Sickle cell anemia is a very common genetic blood disorder. About 100 children in South Carolina are born with sickle cell anemia every year.
Sickle cell is a blood-related disorder where red blood cells from an abnormal crescent or sickle shape. In South Carolina there are about 2000 children born each year with just the sickle cell trait.
"Sickle cell trait, we were taught, would not cause you any trouble at all unless you were to have a baby with someone else who had the trait. Then you have a 25 percent chance of having a child with sickle cell disease," Dr. Benji Rodgers said.
In recent years, Dr. Rodgers says more information about having the sickle cell trait has come to light. Former football player Ja'Quayvin Smalls collapsed and died during an off season workout at Western Carolina University in 2009.
In 2011, High School Freshman Tyquan Brantley died after practice. Coroner's reports say both athletes had the sickle cell trait.
"When a child or athlete is pushed too far, they tend to behave like they are having a sickle cell crisis, where their muscles start to break down," Dr. Rodgers said.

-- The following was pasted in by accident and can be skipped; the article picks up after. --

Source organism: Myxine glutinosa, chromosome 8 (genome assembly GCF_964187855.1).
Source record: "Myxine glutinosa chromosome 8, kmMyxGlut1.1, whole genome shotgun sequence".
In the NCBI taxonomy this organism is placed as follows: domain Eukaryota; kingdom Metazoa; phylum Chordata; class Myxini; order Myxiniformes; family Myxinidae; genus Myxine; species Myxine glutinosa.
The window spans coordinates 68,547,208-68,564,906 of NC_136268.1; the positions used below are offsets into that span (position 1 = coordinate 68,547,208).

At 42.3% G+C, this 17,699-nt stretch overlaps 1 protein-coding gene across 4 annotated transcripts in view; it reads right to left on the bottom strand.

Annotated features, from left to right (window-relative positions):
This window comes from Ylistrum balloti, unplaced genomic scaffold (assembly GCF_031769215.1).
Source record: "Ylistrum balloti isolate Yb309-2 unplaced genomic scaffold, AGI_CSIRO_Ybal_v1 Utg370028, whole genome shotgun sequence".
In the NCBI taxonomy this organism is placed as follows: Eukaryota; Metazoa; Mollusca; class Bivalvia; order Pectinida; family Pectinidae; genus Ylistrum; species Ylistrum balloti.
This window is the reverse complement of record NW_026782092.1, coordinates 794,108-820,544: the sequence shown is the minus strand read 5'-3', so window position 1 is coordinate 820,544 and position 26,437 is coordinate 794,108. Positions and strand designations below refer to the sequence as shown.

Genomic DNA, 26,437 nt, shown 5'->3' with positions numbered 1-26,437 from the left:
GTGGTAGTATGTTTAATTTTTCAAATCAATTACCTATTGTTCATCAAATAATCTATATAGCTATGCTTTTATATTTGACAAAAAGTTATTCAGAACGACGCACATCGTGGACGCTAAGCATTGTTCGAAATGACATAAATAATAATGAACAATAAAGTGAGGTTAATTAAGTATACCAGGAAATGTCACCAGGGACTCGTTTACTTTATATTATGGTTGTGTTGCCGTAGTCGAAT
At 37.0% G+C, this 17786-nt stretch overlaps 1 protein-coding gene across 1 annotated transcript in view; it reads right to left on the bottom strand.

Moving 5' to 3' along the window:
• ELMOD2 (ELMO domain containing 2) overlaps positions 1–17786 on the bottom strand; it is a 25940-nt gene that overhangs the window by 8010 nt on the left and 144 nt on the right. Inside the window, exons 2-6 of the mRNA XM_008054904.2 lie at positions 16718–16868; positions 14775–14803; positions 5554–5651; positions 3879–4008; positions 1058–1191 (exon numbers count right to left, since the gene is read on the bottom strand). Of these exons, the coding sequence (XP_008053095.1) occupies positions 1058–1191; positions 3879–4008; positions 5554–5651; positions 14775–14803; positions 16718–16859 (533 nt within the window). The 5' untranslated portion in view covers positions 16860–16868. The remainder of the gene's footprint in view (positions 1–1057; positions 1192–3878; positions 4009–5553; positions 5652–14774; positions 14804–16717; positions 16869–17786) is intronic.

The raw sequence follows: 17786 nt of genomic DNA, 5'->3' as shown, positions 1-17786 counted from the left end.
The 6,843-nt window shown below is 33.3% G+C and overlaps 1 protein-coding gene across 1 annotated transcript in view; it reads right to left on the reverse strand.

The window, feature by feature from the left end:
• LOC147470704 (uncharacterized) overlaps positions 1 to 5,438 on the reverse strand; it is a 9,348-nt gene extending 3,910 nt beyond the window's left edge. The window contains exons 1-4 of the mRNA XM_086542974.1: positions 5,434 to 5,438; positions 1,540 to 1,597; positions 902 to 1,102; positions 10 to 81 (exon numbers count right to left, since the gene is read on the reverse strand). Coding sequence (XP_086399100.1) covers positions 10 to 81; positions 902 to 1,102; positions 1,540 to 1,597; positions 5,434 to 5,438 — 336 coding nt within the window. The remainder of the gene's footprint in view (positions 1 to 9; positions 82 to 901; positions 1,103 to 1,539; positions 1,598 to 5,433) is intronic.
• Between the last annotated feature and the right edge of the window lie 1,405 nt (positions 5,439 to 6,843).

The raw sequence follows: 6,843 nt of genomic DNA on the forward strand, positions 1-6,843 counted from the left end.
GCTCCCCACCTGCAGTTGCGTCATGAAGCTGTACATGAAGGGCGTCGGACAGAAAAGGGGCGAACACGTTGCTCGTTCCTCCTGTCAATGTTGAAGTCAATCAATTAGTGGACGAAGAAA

Dr. Rodgers says sickle cell trait has become the number one cause of death in athletes in NCAA sports in the past 10 years. Dr. Rodgers says deaths caused by the sickle cell trait can be avoided with more education on how to manage it.
"If they are allowed to rest, they recalibrate and do great and they are able to run 10 minutes. Later, the trouble athletes have gotten into is that they have the strength coach saying 'Go' and these are not the people you want to go," he explained. "They need to have their rest and then they will be fine."
Eight percent of African-Americans have the trait along with four percent of people of other races.
Dr. Rodgers says knowing if your child has the trait is as simple as asking their pediatrician. That way trainers will know how to better handle your child.
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